Table 4 Logistic regression with non-pregnancy-related discontinuation as the outcome variable


To the best of our knowledge, this is the first prospective study of Ghanaian women to evaluate contraceptive discontinuation. Previous research on this topic has relied almost exclusively on the contraceptive calendar produced by the Ghana DHS Program [29]. Prior evaluations of the calendar method have shown that it underestimates contraceptive use [30], especially for short-term methods [31]. Of the 440 women in urban Ghana who adopted a new method of contraception and were followed up for 12 months, those who reported they were given the contraceptive method of their choice were less likely to discontinue using that method for non-pregnancy-related reasons (p=0.005). Further, those who adopted a LARC method were less likely to discontinue, as were those who reported they would make the same method choice again.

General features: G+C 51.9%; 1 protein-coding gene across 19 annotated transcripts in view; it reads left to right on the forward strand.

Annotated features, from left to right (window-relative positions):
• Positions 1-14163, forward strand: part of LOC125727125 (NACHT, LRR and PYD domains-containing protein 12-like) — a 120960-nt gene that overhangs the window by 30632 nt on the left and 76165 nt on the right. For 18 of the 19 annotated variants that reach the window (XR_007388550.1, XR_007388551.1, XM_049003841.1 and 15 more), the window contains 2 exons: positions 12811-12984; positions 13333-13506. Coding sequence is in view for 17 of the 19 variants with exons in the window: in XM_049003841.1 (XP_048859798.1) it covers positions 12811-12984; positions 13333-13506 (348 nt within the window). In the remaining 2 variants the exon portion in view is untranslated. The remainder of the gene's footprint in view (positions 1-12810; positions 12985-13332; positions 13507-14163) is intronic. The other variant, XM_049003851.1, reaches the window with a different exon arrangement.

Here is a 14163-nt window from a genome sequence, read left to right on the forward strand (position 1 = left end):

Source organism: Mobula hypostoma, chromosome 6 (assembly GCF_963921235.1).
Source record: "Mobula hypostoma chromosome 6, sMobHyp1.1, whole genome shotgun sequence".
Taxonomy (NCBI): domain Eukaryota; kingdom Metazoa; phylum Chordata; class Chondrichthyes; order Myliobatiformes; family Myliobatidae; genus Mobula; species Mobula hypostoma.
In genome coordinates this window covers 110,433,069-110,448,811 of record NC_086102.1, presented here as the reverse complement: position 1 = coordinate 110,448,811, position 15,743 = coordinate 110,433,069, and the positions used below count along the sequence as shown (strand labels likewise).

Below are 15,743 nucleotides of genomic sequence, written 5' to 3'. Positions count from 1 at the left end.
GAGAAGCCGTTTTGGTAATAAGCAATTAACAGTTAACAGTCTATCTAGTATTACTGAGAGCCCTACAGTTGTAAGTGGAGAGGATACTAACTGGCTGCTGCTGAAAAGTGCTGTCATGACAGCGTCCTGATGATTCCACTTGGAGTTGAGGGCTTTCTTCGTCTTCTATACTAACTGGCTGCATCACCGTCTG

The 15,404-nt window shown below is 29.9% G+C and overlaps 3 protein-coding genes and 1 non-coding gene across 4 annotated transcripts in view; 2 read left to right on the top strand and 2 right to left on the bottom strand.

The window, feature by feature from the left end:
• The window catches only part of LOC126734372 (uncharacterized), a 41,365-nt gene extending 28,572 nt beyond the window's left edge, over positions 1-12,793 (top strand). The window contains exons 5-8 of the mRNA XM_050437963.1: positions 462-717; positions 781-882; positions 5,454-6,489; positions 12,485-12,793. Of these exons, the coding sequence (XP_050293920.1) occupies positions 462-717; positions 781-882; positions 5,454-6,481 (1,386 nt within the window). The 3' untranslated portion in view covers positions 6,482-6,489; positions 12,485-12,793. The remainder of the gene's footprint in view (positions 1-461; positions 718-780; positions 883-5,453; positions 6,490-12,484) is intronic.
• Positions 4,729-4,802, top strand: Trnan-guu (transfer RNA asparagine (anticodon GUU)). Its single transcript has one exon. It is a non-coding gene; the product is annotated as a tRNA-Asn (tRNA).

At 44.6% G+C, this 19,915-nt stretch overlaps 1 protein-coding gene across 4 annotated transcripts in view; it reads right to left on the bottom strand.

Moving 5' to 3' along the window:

Contrary to findings by Curtis et al. [32], we did not find an association between method-related discontinuation and desire to avoid pregnancy, although this could be because we removed pregnancy-related discontinuations from our model. Similar to Casey et al. in the Democratic Republic of the Congo, we found that the majority of women in our sample were still using their method at 12 months, although our continuation rate of 75 is lower than their 80%. Our finding that women who adopted methods that are user-reliant for continuation—namely, the injectable and the pill—have higher levels of discontinuation than user-independent LARC devices, mirrors findings from other settings [33, 34]. However, this finding is in contrast to an analysis of the 2008 Ghana DHS by Modey et al., where intrauterine device (IUD) users were the most likely to discontinue use. However, implant users in that study were the least likely to discontinue [27]. In our study, over 25% of those who adopted the IUD discontinued over the study period, while 18.9% of implant users discontinued. The proportion of women in our study who discontinued over the 12-month period, 25%, is less than in other studies from Ghana [27] and in 19 countries that found discontinuation rates of 38% in the first year and 55% by the end of the second year [35]. Our 25% rate is also less than was found in urban Senegal, where 34.7% discontinued by the end of 12 months and 53.7% by 24 months [34]. This could be due to our only enrolling women who were seeking services at a hospital-based family planning clinic, rather than being population-level and including women who procure contraception from other locations. It is possible these women are more motivated to avoid pregnancy than women who access services from other locations such as pharmacies. The fact that the women in our study selected LARC devices more than any other method points to them being different than the average Ghanaian contraceptive user.